Mr. Reagan continued to be active in politics. He ran as a Whig in 1840 and was elected to represent Washington County in the legislature. He ran for the state senate in 1842 but was narrowly defeated. A news story in the Arkansas Gazette dated 12 May 1841 reported that “the powers that be” have made some changes in the Arkansas Land Offices and “at Fayetteville – W.D. Reagan is to be the Receiver of Public Moneys.” During the late 1850’s he joined the “Know-Nothing Party” and campaigned around the state on behalf of its nominees. In July of 1860, W. D. Reagan, David Walker, and William Quesenbury were on a committee to represent the local Bell and Everett, or Constitutional Unionist Party, in the election of that year. The committee was supposed to greet Everett as he traveled to California on the Butterfield Stage Line through Fayetteville, but when the stage stopped Everett was not on board. After the election of Abraham Lincoln, Reagan will align himself with the Democrats of the state in favor of disunion and will remain a Democrat for the rest of his life.
The 1860 census for Washington County enumerated W. D. and Cynthia Reagan and their five daughters, Alvira 17, Ann 15, Francis 11, Cynthia 6, and Fidilia 3 months. His real estate is valued at $7,000 and his personal estate is valued at $33,000. The total, however, of personal estate property for that page is only $12,750 so this may be an error. When the total estate property of the others on the page is subtracted from the total, the remainder was $3,050 which is probably closer to his actual value. On the census, Reagan’s occupation is listed as “lawyer.” The enumeration “next door” to the Reagan’s is for James Pettigrew, 28, lawyer and Sarah Pettigrew, 54, his mother. Pettigrew’s occupation is listed as “lawyer” also. This James Pettigrew studied law under W. D. Reagan and became his law partner. In 1859 Pettigrew started a Fayetteville newspaper called The Arkansian with Elias C. Boudinot. This paper remained in publication until the outbreak of the Civil War. On the eve of this war – April 3, 1861 – Pettigrew married Reagan’s eldest daughter, Alvira. Upon Allie’s death 7 February 1871, he married her sister Annie Reagan. Ties of family and business bound W. D. Reagan and James R. Pettigrew together for most of the rest of the century.
W. D. had begun to practice law in Fayetteville first with Judge Sneed, his old mentor, and later with Alfred M. Wilson. Those who will eventually “read law” under W.D. Reagan include — besides James R. Pettigrew — James P. Neal, H. F. Thomason, and Lafayette Gregg. On August 3, 1845 Alfred M. Wilson wrote a letter to his brother in Mississippi telling him that he and W.D. Reagan had formed an equal partnership and that Reagan would move to Van Buren to open a law office with him. The letter goes on to say that they will practice law in both the Van Buren and the Fayetteville circuits for a few years. Advertisements in The Western Frontier Whig show they had an office on Main Street in Van Buren from 1845 until early in 1846. In 1889 Goodspeed’s noted that as a lawyer, Reagan was “excessively aggressive, and was wont to rely for success upon sarcasm and invective, and his ability to browbeat witnesses and overawe juries, rather than upon knowledge of the law and skillful presentation of his case.”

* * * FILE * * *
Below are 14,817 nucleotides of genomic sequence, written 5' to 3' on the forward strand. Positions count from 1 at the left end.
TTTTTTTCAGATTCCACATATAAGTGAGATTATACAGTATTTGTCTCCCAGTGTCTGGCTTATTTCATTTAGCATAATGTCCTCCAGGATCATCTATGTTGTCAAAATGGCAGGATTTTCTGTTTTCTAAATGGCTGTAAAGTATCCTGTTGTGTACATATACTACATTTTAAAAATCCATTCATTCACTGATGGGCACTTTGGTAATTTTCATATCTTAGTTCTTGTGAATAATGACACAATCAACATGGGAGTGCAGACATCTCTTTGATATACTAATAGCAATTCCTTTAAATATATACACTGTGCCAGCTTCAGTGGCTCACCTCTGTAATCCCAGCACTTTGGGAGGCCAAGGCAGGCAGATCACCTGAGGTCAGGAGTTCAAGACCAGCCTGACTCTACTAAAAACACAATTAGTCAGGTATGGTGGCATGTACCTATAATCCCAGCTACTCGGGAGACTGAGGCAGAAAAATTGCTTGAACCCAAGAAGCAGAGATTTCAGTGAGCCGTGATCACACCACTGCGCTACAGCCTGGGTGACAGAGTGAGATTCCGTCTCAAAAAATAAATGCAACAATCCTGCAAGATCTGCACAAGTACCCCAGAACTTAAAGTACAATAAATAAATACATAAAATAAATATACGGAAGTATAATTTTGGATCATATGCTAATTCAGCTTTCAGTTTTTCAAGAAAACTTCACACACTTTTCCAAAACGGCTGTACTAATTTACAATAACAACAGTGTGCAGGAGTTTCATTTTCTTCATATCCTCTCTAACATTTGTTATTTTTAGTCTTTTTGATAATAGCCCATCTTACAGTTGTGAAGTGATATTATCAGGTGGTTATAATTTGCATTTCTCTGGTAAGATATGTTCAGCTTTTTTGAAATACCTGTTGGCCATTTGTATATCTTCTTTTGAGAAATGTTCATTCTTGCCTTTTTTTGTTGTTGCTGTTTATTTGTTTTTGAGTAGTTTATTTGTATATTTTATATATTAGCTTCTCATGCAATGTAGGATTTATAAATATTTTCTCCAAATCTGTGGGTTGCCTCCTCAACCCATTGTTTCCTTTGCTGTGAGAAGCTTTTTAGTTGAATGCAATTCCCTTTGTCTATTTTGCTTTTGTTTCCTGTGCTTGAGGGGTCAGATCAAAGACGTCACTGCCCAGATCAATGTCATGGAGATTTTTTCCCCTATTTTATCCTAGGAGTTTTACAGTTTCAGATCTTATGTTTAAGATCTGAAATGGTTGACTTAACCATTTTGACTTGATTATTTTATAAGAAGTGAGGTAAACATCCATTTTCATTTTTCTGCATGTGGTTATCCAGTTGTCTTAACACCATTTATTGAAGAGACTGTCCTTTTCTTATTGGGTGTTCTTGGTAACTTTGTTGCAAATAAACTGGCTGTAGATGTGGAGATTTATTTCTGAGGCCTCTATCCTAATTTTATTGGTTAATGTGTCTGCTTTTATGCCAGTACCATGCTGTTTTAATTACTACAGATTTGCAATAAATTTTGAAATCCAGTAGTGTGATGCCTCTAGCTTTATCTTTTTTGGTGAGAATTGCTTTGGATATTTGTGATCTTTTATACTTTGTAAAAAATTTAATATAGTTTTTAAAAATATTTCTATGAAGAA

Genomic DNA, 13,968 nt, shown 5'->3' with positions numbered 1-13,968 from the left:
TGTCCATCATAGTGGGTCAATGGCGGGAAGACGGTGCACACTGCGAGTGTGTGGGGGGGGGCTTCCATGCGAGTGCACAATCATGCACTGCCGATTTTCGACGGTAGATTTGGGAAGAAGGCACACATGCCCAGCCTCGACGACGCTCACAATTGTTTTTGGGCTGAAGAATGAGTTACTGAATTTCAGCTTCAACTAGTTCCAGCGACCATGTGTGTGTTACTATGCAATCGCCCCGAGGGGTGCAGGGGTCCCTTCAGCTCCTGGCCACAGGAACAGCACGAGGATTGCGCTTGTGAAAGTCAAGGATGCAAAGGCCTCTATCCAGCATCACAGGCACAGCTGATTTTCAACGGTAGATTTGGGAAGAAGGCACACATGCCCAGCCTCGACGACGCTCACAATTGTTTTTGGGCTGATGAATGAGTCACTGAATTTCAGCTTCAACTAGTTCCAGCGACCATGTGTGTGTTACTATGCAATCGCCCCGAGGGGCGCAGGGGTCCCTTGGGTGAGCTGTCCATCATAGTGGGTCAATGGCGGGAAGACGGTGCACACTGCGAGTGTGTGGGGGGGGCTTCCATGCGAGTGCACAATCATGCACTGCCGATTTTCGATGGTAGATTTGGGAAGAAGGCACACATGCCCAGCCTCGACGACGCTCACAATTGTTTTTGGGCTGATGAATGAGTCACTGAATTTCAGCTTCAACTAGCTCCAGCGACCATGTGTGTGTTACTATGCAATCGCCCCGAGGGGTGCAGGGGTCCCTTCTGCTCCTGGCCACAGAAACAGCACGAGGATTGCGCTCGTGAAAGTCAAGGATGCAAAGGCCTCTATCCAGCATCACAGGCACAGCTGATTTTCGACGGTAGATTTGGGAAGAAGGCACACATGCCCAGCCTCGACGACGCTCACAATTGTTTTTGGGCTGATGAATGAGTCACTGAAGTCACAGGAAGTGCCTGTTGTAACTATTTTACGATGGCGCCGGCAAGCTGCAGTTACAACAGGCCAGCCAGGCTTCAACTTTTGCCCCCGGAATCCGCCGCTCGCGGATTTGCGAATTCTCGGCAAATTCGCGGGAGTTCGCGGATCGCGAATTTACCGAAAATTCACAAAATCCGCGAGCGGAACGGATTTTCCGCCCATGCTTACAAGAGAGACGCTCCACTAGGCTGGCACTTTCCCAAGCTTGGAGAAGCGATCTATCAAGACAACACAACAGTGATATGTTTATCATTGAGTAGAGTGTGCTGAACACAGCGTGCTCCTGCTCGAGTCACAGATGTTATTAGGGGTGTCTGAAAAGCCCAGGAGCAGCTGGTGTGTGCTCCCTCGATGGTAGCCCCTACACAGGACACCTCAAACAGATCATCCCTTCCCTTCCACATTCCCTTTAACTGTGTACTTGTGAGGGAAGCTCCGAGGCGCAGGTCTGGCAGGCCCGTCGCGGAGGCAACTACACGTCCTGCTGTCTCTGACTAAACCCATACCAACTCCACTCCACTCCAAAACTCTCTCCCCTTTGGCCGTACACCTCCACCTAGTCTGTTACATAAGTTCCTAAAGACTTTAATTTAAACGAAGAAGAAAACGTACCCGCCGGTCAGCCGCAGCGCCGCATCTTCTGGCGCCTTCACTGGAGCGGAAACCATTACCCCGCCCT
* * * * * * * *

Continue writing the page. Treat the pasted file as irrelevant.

As the politics before the Civil War heated up, W. D. Reagan became known as an outspoken and even as a “rabid” secessionist. In 1861 as delegates were being considered for the Secession Convention, Wilburn D. Reagan spoke under a secession banner in front of the Washington County courthouse. While the convention was meeting in Little Rock, John Buchanan in Boonsboro wrote a letter to D. C. Williams complaining that Alf Wilson and W. D. Reagan were speaking everywhere they could “get a hearing” in favor of secession. William Baxter, pastor of the First Christian Church and president of Arkansas College said that Wilson and Reagan were “among the first and the boldest speakers on the side of disunion.” Complaining of the actions after the war began, he went on to say that “of their wealth, of which they had abundance, they gave little…and of their precious blood they were even more careful.”
W. D. Reagan remained in Fayetteville during the first year of the war. He continually tried to drum up support for the Confederate cause. Baxter relates that while speaking to a group of Fayetteville citizens trying to illustrate that the South did not need the north, Reagan asked, “Whar my friends, do you get your cotton? What do you get your rice? What do you get your sugar?” when one of the listeners piped in to help, “And whar do you get your whisky?” In February of 1862 when the federal army left Fayetteville, he was one of the witnesses who signed the charge of treason against Jonas Tebbetts for his conduct during the federal occupation of the town. As the war grew closer, the Reagan family members in Cane Hill moved to Texas according to the slave narrative of “Gate-eye” Fisher who belonged to David and Pauline Moore, Reagan’s sister. John Reagan had moved with Mary and the younger children to Texas sometime in the 1840’s appearing on the 1850 Rusk County, Texas census. He died sometime before 1860 and most of the family, including Mary, moved back to Cane Hill, but some evidently remained in Texas.